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Mixins and the class shares the same object. This means that if two mixins define a variable under the same name, the result may vary between compilation fails to unknown behavior.,For more explanation of how they are implemented, here's a great article about how they did it in React: https://medium.com/@ryardley/react-hooks-not-magic-just-arrays-cd4f1857236e,The following defines a custom hook that creates a variable and logs its value on the console whenever the value changes:

StatefulWidget suffers from a big problem: it is very difficult to reuse the logic of say initState or dispose. An obvious example is AnimationController:

class Example extends StatefulWidget {
  final Duration duration;

  const Example({Key key, required this.duration})
      : super(key: key);

  @override
  _ExampleState createState() => _ExampleState();
}

class _ExampleState extends State<Example> with SingleTickerProviderStateMixin {
  AnimationController? _controller;

  @override
  void initState() {
    super.initState();
    _controller = AnimationController(vsync: this, duration: widget.duration);
  }

  @override
  void didUpdateWidget(Example oldWidget) {
    super.didUpdateWidget(oldWidget);
    if (widget.duration != oldWidget.duration) {
      _controller!.duration = widget.duration;
    }
  }

  @override
  void dispose() {
    _controller!.dispose();
    super.dispose();
  }

  @override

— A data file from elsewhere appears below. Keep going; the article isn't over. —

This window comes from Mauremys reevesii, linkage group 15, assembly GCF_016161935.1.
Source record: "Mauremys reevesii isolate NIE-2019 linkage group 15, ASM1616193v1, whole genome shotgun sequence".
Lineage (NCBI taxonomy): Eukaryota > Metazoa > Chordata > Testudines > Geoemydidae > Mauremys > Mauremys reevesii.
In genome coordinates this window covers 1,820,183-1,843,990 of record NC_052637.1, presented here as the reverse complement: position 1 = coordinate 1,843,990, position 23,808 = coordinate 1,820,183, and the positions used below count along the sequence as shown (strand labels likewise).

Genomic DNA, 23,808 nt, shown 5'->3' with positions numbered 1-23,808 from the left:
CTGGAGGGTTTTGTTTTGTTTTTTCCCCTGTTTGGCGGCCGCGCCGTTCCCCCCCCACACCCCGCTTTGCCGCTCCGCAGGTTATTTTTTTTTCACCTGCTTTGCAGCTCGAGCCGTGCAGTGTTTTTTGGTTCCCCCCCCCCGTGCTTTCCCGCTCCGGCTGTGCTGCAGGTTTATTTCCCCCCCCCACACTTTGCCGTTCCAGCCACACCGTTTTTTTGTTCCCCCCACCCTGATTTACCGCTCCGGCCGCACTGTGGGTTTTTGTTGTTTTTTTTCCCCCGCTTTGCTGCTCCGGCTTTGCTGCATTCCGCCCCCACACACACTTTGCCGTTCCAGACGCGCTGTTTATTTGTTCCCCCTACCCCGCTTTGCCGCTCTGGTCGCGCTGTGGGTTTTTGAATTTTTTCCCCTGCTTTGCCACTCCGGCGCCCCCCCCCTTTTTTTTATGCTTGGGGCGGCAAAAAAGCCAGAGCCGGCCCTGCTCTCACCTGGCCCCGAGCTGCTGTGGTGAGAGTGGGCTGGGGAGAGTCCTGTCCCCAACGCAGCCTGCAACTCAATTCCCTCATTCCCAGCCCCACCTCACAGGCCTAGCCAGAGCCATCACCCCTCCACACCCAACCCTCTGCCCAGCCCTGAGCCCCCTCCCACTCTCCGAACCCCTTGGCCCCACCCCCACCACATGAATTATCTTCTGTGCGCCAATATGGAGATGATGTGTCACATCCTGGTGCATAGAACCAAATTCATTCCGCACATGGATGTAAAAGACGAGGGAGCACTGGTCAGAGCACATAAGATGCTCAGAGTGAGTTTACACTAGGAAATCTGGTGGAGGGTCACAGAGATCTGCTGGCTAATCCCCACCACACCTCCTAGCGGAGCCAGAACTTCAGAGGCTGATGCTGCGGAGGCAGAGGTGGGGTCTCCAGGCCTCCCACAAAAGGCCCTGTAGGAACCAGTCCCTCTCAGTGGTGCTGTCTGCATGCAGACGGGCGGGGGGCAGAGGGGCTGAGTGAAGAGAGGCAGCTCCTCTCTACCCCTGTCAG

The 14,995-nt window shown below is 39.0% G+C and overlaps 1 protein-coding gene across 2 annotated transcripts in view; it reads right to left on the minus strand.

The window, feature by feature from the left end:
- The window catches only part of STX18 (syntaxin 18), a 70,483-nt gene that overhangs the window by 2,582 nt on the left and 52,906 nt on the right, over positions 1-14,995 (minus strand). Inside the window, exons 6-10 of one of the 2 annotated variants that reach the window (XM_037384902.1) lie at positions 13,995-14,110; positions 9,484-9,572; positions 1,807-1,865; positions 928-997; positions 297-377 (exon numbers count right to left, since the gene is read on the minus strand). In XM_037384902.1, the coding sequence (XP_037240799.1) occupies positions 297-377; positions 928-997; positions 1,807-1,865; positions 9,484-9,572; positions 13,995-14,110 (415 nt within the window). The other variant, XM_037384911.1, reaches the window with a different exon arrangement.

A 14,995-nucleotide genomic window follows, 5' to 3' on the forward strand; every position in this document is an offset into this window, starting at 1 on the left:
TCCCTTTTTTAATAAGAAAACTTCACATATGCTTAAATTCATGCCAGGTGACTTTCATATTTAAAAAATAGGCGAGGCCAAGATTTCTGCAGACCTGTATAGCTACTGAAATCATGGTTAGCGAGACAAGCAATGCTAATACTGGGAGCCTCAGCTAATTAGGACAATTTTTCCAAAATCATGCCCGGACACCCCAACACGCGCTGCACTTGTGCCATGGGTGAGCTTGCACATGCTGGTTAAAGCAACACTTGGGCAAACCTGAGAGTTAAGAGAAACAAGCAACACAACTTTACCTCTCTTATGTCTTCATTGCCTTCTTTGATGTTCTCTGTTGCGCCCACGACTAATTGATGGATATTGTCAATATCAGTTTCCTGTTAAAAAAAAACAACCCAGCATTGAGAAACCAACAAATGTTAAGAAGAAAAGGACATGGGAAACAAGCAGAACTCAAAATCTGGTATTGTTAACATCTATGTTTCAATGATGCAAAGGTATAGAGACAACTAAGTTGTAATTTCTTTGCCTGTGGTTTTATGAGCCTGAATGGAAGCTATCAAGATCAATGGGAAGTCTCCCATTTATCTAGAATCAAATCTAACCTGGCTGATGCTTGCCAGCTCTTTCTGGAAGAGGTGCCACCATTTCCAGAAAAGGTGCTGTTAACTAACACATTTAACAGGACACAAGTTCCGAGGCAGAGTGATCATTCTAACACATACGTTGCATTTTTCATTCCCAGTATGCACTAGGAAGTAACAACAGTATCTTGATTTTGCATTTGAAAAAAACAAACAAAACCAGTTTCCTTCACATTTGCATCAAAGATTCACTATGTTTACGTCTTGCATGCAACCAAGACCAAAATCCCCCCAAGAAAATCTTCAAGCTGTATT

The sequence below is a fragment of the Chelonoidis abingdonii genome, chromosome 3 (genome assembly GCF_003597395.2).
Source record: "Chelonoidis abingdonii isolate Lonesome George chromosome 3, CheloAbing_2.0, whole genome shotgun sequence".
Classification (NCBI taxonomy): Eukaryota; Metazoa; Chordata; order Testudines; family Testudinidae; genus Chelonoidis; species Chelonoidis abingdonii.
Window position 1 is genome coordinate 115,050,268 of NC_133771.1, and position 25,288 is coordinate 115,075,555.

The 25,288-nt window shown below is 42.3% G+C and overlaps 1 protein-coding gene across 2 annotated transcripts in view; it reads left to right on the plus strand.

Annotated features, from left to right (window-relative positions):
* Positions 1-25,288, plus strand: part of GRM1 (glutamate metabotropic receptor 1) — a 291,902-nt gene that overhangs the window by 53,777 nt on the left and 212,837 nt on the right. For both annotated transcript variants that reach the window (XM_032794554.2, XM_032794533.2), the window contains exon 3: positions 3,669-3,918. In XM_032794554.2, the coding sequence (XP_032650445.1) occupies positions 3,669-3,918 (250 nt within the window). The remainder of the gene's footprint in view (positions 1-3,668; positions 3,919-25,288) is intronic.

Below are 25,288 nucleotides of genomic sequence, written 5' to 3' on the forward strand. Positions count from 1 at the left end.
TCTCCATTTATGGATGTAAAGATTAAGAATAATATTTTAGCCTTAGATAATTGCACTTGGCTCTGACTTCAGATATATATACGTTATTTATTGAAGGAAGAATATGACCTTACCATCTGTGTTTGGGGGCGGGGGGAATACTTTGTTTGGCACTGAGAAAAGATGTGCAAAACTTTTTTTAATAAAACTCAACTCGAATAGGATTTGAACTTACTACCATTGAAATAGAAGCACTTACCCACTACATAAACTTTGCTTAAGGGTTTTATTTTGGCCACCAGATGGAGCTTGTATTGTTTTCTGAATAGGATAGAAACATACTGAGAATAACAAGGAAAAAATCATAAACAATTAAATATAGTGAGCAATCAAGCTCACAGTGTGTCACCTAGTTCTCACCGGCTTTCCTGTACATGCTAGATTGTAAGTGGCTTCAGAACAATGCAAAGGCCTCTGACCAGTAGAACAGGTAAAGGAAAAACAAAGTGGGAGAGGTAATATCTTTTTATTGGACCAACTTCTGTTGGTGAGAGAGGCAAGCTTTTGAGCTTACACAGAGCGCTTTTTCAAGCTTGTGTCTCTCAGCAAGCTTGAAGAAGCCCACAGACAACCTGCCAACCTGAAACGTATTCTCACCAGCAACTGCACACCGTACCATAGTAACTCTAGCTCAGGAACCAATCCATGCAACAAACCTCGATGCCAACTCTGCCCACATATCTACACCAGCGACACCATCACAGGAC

Widget build(BuildContext context) {
    return Container();
  }
}

This library proposes a third solution:

class Example extends HookWidget {
   const Example({
      Key key,
      required this.duration
   }): super(key: key);

   final Duration duration;

   @override
   Widget build(BuildContext context) {
      final controller = useAnimationController(duration: duration);
      return Container();
   }
}

The same hook is reusable an infinite number of times The following code defines two independent AnimationController, and they are correctly preserved when the widget rebuild.

Widget build(BuildContext context) {
   final controller = useAnimationController();
   final controller2 = useAnimationController();
   return Container();
}

If this is still unclear, a naive implementation of hooks is the following:

class HookElement extends Element {
  List<HookState> _hooks;
  int _hookIndex;

  T use<T>(Hook<T> hook) => _hooks[_hookIndex++].build(this);

  @override
  performRebuild() {
    _hookIndex = 0;
    super.performRebuild();
  }
}
Widget build(BuildContext context) {
   // starts with `use`, good name
   useMyHook();
   // doesn't start with `use`, could confuse people into thinking that this isn't a hook